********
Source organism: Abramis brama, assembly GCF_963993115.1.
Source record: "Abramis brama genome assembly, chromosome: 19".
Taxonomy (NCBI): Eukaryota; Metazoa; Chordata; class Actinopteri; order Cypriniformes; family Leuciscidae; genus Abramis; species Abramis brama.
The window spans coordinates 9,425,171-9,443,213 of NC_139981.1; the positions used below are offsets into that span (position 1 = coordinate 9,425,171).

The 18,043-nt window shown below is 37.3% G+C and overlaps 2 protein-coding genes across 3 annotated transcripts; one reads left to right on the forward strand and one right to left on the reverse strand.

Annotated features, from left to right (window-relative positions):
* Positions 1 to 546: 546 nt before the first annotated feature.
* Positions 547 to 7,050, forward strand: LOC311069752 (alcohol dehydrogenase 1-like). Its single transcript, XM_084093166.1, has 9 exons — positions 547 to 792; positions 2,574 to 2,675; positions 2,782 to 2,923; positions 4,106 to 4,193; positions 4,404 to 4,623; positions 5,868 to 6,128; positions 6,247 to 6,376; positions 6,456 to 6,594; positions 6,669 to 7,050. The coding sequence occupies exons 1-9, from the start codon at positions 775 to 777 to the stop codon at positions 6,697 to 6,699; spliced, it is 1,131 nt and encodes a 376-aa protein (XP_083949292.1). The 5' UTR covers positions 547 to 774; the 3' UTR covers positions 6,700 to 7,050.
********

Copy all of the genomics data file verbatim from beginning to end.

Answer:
Source organism: Abramis brama, assembly GCF_963993115.1.
Source record: "Abramis brama genome assembly, chromosome: 19".
Taxonomy (NCBI): Eukaryota; Metazoa; Chordata; class Actinopteri; order Cypriniformes; family Leuciscidae; genus Abramis; species Abramis brama.
The window spans coordinates 9,425,171-9,443,213 of NC_139981.1; the positions used below are offsets into that span (position 1 = coordinate 9,425,171).

The 18,043-nt window shown below is 37.3% G+C and overlaps 2 protein-coding genes across 3 annotated transcripts; one reads left to right on the forward strand and one right to left on the reverse strand.

Annotated features, from left to right (window-relative positions):
* Positions 1 to 546: 546 nt before the first annotated feature.
* Positions 547 to 7,050, forward strand: LOC311069752 (alcohol dehydrogenase 1-like). Its single transcript, XM_084093166.1, has 9 exons — positions 547 to 792; positions 2,574 to 2,675; positions 2,782 to 2,923; positions 4,106 to 4,193; positions 4,404 to 4,623; positions 5,868 to 6,128; positions 6,247 to 6,376; positions 6,456 to 6,594; positions 6,669 to 7,050. The coding sequence occupies exons 1-9, from the start codon at positions 775 to 777 to the stop codon at positions 6,697 to 6,699; spliced, it is 1,131 nt and encodes a 376-aa protein (XP_083949292.1). The 5' UTR covers positions 547 to 774; the 3' UTR covers positions 6,700 to 7,050.